They need to tell their rules committees -- starting with football -- to concentrate on the games, and not whether or not an institution is promoting its social media feeds.

Or who, or to what level, they choose to make themselves corporate shills through sponsorship agreements.

I'm beating this issue in the ground because the past indicator is the NCAA is about to go careening through other sports and creating new regulations to enforce.  They are self-fulfilling prophecies.  They are a solution -- NCAA enforcement -- in search of a problem.  If an institution seeks to promote through signage, what is the root problem?  This seems like #HashHate from the NCAA.

Think this through.  We want more engagement with fans and potential students.  We need to meet the prospective student where they live -- and every single study I've seen lately says it is mobile and social.  Can a billion user accounts be wrong?

If this shenanigans with the football rules committee is allowed to spread, sports that need outreach -- like, oh, softball -- get cut off from the fan base.  And if they are allowed to stay in football, but not all other 87 sports, then we have another example of the national organization performing the unholy act of creating the third gender.  Was it Donna Lopiano's famous line regarding Title IX enforcement?  We can't have men's sports, women's sports and football.

Tuesday, May 07, 2013

Plans, Planning and Working the Plan

Another local crisis event brings back to mind the basics -- it really is about the plan, not the technology.  Chris Syme brings that home today in a succinct series of six tips for crisis in the social media area.

Let me pause for a moment and ask the question:  is there such a thing anymore as a "social media crisis" plan.  It is beginning to sound a lot like we have a "broadcast media crisis" plan to go along with how we will deal with the newspapers.

I digress.

Chris' first three points are the ones that still get overlooked.  Are all modes of communication included in your crisis plan -- social being one of them?  I especially point out the third one:  with the rapid nature of social, being plugged into the top is crucial.

Sunday, May 05, 2013

Some Sunday Morning Reading

Two articles I found interesting off one of this week's PRSA newsletters.  The first is from Nieman, and it discusses how public opinion polls can mislead.

The other is about who is happy at work from Time.  As a true believer in the Andy Grove mantra, this was a refreshing read.  A little revealing too -- particularly about "low achievers."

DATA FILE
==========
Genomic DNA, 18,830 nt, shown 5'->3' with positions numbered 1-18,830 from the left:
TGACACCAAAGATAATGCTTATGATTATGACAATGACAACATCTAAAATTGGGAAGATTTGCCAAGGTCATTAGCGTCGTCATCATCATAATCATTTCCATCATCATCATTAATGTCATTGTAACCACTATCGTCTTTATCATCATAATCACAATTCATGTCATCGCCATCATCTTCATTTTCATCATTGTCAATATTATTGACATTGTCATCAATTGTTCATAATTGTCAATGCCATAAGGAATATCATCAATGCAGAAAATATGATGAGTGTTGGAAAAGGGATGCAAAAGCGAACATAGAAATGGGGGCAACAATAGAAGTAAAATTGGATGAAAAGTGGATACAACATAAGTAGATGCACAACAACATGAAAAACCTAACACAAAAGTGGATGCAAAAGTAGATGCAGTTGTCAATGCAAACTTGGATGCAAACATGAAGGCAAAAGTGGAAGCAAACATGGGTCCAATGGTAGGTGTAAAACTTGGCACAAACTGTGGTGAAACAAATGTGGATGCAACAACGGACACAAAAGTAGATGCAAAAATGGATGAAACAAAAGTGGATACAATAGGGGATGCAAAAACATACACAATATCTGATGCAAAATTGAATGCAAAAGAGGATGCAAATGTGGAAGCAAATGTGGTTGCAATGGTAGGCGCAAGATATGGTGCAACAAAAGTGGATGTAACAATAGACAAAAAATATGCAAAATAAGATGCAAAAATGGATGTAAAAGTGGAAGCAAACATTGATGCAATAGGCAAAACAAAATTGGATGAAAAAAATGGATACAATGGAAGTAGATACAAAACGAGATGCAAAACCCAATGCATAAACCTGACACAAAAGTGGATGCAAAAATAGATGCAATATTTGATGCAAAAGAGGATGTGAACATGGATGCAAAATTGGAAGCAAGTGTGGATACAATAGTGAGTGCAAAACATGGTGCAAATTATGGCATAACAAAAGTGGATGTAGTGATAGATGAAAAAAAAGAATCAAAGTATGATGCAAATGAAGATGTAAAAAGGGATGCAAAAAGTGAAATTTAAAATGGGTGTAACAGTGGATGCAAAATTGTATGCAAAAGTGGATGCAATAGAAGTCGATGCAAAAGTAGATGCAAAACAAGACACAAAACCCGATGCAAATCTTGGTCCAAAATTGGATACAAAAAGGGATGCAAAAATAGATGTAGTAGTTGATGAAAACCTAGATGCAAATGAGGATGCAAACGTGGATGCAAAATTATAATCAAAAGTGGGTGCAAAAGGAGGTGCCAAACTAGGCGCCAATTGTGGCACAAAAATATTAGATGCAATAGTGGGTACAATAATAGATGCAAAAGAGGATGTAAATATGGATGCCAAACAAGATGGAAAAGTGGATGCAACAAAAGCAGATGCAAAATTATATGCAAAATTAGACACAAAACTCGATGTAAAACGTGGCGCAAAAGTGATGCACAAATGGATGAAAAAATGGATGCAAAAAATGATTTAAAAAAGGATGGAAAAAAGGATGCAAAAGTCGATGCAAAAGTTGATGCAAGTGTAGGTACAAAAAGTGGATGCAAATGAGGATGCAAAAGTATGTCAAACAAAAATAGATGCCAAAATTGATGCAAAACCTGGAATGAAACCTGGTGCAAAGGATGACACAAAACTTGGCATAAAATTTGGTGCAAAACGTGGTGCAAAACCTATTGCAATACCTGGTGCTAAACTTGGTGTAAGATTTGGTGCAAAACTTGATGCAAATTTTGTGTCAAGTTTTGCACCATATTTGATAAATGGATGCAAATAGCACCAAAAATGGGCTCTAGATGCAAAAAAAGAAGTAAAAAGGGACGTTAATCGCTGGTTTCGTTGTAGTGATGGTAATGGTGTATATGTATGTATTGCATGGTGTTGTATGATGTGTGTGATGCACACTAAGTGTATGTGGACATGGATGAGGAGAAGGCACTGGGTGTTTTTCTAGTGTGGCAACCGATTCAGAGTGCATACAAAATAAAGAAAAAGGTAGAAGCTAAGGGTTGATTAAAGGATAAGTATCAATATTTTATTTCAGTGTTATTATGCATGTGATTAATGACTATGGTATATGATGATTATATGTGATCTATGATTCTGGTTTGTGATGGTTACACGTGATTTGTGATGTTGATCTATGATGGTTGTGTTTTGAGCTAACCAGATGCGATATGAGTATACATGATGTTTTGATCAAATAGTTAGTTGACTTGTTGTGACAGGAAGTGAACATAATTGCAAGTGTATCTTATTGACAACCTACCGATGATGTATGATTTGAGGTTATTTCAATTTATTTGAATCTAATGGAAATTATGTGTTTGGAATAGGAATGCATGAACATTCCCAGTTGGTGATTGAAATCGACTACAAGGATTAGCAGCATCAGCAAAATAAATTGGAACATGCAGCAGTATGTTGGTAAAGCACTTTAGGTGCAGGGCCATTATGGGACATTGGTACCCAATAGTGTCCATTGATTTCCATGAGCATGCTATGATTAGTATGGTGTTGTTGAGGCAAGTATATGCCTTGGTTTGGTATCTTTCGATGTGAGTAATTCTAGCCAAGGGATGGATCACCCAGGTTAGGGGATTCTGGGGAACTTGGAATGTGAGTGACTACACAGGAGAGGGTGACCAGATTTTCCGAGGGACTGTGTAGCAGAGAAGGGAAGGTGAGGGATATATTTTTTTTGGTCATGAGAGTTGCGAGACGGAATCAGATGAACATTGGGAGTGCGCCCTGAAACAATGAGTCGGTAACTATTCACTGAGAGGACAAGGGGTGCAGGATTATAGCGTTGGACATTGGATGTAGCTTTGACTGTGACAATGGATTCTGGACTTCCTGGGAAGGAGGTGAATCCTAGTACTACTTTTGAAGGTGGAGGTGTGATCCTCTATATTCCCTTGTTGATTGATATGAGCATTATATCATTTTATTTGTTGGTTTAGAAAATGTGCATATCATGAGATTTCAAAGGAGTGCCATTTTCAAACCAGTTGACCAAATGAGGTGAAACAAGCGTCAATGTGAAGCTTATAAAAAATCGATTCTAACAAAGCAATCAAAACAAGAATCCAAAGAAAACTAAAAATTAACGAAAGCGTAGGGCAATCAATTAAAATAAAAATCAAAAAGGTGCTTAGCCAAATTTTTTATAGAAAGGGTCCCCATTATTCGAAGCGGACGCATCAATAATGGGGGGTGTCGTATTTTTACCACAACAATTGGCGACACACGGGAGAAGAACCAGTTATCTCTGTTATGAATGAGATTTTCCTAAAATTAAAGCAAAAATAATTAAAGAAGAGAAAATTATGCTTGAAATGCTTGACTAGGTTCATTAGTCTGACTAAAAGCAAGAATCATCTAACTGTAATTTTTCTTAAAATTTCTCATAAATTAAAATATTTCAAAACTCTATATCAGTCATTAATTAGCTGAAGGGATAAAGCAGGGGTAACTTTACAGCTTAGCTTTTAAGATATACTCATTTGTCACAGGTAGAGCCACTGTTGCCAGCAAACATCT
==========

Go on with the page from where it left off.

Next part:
Enjoy your weekend.

Saturday, May 04, 2013

You Are News

A very satisfying look at the work of the Boston PD during the manhunt last week, breaking down keys that are important for both the university/athletic spokesman and the traditional PIO.  The Bloomberg story deserves a full read, but I have to tag out the last line.  One of the officers said:

“We don’t break news. We are the news.”

And there it is.  Traditional media chafe at the thought of the people formerly known as The Source deciding to speak directly to The People Formerly Known as The Audience.

Sometimes, however, until the source has the information, all the rest is speculation.  Is the player hurt?  What is the next season football schedule?  Has the bomb threat been lifted?

In the case of Boston, it was revealing key information during the search and apprehension of the suspects.

Thursday, May 02, 2013

Institutional Control

From the late 1970s forward, the NCAA has attempted to regulate publicity that no self-respecting university would tolerate from any other academic regulating body or into the realm of state laws.  In what we must see as the opening salvo against diversity in field markings, the NCAA football rules committee attacked both marketing and social media with its new guidelines.

Can we get a ruling on the color of field turf next?  The number of uniforms?  Designs of football helmets?

Is basketball not far behind?

Someone is going to have to explain to me how the purity of the game was impacted by using hash tags and institutional URLs where fans can see them on television.

What I'd like to hear from the football rules committee -- was this driven by pressure from networks to "clean up" the visual space?

Missed on the first pass through was a ban on all cameras in the team area.  Really?  The SEC tried that in several sports. Will all cameras include the live network cameras?  Betcha it won't.  Or they will shoot in from the edges.  That's just another blatant shot at one of the last areas the campus had for it's own programing -- "insider footage" from the official team camera.

And what of those lucrative conference packages that require what are essentially commercial logos -- the conference networks -- to appear on goal posts, on goal nets and sideline spaces?

Just when we cleaned up the minutia of what goes in a media guide . . .